Patient Two is a nurse who ought to know better, and clearly does not. Her thinking should have been, "All right, I was exposed to ebola, and now I have a fever; I must not get on that airplane." Instead it was more like, "Ah, this is nothing, I'm fine to travel."
Well, to be fair, she did call the CDC (aka "The Keystone Doktors") and they said she'd be fine to travel.
But the head Keystone Doktor assures us you can't get ebola from sitting next to someone on a bus, but if you have ebola you should stay off the bus to avoid infecting other people. Because, I guess, he's a doctor and he's studied this.
My question: would YOU, doctor Friedman, get on a bus and sit next to someone who might have ebola, who--like Patient Two--has a fever but no other symptoms? Would you feel perfectly safe and comfortable doing that?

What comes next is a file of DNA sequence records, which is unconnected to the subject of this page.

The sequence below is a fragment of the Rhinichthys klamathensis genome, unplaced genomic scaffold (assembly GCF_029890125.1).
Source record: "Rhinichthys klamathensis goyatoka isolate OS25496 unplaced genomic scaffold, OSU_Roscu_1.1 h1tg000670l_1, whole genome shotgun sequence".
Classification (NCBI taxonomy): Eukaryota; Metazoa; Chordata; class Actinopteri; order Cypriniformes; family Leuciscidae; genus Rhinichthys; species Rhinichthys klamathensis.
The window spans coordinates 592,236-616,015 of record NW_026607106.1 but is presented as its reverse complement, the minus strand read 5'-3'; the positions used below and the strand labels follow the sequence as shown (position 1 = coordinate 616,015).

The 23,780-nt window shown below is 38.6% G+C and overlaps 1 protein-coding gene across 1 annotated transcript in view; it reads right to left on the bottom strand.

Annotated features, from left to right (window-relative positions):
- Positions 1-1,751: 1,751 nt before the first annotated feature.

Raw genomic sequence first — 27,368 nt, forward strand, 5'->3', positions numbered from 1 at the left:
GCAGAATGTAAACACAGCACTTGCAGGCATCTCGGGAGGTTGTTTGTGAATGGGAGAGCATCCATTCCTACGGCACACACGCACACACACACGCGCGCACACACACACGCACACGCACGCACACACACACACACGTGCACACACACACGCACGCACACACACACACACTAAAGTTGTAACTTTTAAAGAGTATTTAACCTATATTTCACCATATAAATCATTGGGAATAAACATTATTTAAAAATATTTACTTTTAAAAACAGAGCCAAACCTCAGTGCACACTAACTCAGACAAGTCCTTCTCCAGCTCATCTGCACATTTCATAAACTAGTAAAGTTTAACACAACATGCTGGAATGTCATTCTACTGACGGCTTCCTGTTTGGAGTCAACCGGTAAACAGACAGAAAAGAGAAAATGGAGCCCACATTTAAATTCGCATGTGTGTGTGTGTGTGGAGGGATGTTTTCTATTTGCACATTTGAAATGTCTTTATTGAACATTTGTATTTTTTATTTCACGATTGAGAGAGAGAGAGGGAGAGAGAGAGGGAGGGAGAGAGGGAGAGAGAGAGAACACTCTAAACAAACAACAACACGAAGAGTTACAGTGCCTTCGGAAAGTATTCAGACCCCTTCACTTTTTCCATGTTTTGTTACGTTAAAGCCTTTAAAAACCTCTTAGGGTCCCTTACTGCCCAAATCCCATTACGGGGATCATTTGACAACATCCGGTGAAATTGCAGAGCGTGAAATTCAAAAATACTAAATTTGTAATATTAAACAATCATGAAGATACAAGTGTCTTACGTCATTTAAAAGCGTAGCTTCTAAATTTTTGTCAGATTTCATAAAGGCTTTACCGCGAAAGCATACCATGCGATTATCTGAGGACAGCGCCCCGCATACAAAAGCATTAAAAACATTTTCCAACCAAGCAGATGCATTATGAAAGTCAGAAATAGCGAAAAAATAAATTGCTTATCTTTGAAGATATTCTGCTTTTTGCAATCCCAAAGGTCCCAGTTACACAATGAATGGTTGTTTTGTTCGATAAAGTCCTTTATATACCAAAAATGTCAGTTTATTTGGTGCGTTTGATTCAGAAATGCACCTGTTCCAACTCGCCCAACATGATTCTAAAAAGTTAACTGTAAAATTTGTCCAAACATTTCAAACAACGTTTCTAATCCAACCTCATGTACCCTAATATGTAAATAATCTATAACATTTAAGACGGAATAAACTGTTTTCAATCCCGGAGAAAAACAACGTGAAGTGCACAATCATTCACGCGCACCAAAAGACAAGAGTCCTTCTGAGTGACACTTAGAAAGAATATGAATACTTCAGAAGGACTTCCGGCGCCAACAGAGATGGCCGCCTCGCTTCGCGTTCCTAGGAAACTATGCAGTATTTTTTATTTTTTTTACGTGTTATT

Yeah, I didn't think so.
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This article makes it sound as if Lockheed has figured out how to build an overunity fusion reactor. It also says that Lockheed is trying to find "potential partners in industry and government" to continue development.
If Lockheed actually knew how to build a compact fusion reactor which would fit in a pickup truck and put out a hundred megawatts, they wouldn't be looking for any partnerships with anyone. They'd be going ahead and patenting the things and building new vaults to store all the fucking money they would make.
I'd love to believe this article, but no one has made the requisite breakthroughs, and if anyone in the world had managed over-unity fusion it would have been all over the scientific community.
Whatever the article is trying to say is further obscured by the writer's near-absolute scientific illiteracy. "The effort seeks to harness the energy released during nuclear fusion, when atoms combine into more stable forms," for example. "Ultra-dense deuterium, an isotope of hydrogen, is found in the earth's oceans," for another.
The only thing "ultra-dense" here is the reporter. Shit.